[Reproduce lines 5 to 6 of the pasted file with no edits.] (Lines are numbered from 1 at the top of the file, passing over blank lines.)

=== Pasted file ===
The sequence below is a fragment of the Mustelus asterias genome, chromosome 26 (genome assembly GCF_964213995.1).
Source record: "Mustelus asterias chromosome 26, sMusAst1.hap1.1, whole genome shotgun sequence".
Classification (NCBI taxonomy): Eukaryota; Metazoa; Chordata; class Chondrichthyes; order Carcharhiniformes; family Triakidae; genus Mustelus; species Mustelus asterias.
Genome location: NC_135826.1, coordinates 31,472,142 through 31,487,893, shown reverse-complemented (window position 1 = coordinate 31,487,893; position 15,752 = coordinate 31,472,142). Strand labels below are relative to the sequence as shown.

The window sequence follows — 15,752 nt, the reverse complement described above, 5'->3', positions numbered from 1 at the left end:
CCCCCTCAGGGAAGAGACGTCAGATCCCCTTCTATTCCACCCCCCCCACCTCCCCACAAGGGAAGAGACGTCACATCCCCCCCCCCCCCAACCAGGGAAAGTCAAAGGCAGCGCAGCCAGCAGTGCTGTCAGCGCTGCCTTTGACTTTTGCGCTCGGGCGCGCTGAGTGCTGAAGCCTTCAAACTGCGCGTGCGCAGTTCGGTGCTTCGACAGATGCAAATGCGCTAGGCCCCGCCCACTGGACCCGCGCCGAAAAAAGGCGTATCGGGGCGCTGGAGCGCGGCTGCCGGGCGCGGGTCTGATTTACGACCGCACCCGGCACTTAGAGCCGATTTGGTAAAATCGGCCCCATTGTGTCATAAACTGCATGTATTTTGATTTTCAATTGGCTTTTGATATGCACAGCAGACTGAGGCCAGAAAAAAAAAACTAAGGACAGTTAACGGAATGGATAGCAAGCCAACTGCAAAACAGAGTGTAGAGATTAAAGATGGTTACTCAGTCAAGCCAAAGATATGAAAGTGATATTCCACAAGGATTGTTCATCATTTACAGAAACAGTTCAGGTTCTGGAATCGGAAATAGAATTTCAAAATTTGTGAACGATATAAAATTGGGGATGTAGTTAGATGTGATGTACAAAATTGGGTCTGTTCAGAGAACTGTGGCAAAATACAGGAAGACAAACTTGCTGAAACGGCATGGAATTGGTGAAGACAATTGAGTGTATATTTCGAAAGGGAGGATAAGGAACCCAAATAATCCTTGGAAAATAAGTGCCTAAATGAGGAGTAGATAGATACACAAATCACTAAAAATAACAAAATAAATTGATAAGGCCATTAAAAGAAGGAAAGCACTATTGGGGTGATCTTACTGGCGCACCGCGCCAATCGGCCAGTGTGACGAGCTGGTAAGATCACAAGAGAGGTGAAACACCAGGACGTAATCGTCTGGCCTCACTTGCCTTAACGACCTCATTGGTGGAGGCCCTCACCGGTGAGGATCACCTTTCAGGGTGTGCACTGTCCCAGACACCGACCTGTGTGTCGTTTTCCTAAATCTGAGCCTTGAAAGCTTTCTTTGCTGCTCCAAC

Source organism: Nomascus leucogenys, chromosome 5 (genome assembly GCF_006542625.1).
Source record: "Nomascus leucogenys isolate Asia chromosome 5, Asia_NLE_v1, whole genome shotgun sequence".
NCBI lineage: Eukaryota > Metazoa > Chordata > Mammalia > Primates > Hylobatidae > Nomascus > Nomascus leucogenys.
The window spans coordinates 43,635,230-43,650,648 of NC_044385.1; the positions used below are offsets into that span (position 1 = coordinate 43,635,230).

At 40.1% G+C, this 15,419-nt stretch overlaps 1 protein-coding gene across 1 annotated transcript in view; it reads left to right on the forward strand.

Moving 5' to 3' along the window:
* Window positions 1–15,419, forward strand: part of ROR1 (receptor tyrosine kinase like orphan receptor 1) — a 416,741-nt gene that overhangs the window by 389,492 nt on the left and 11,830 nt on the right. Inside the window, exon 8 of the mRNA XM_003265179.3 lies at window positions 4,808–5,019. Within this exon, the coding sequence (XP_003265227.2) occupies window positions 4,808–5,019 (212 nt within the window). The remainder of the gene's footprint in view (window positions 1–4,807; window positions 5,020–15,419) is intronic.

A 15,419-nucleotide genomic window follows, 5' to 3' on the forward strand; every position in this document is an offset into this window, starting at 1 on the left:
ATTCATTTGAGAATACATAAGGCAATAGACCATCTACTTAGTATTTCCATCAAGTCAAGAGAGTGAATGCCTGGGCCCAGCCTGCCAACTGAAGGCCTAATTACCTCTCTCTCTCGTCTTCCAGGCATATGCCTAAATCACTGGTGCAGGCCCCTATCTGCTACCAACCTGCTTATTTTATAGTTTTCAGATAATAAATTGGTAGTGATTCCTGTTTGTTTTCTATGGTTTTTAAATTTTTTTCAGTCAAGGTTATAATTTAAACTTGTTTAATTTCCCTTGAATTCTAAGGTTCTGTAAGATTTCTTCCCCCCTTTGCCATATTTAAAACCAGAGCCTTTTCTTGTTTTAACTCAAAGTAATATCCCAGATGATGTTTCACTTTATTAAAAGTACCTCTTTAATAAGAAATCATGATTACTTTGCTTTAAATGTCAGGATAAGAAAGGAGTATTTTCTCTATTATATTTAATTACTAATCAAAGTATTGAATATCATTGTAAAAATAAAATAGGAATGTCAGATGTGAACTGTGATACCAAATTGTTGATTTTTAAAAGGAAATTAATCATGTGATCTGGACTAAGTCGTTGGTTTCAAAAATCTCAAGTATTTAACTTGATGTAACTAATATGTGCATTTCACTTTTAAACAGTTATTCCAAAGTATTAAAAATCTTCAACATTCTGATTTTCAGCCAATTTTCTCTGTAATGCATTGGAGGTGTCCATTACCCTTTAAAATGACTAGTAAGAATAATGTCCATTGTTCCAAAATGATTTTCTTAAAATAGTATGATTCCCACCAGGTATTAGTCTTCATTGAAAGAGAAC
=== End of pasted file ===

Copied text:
The window sequence follows — 15,752 nt, the reverse complement described above, 5'->3', positions numbered from 1 at the left end:
CCCCCTCAGGGAAGAGACGTCAGATCCCCTTCTATTCCACCCCCCCCACCTCCCCACAAGGGAAGAGACGTCACATCCCCCCCCCCCCCAACCAGGGAAAGTCAAAGGCAGCGCAGCCAGCAGTGCTGTCAGCGCTGCCTTTGACTTTTGCGCTCGGGCGCGCTGAGTGCTGAAGCCTTCAAACTGCGCGTGCGCAGTTCGGTGCTTCGACAGATGCAAATGCGCTAGGCCCCGCCCACTGGACCCGCGCCGAAAAAAGGCGTATCGGGGCGCTGGAGCGCGGCTGCCGGGCGCGGGTCTGATTTACGACCGCACCCGGCACTTAGAGCCGATTTGGTAAAATCGGCCCCATTGTGTCATAAACTGCATGTATTTTGATTTTCAATTGGCTTTTGATATGCACAGCAGACTGAGGCCAGAAAAAAAAAACTAAGGACAGTTAACGGAATGGATAGCAAGCCAACTGCAAAACAGAGTGTAGAGATTAAAGATGGTTACTCAGTCAAGCCAAAGATATGAAAGTGATATTCCACAAGGATTGTTCATCATTTACAGAAACAGTTCAGGTTCTGGAATCGGAAATAGAATTTCAAAATTTGTGAACGATATAAAATTGGGGATGTAGTTAGATGTGATGTACAAAATTGGGTCTGTTCAGAGAACTGTGGCAAAATACAGGAAGACAAACTTGCTGAAACGGCATGGAATTGGTGAAGACAATTGAGTGTATATTTCGAAAGGGAGGATAAGGAACCCAAATAATCCTTGGAAAATAAGTGCCTAAATGAGGAGTAGATAGATACACAAATCACTAAAAATAACAAAATAAATTGATAAGGCCATTAAAAGAAGGAAAGCACTATTGGGGTGATCTTACTGGCGCACCGCGCCAATCGGCCAGTGTGACGAGCTGGTAAGATCACAAGAGAGGTGAAACACCAGGACGTAATCGTCTGGCCTCACTTGCCTTAACGACCTCATTGGTGGAGGCCCTCACCGGTGAGGATCACCTTTCAGGGTGTGCACTGTCCCAGACACCGACCTGTGTGTCGTTTTCCTAAATCTGAGCCTTGAAAGCTTTCTTTGCTGCTCCAAC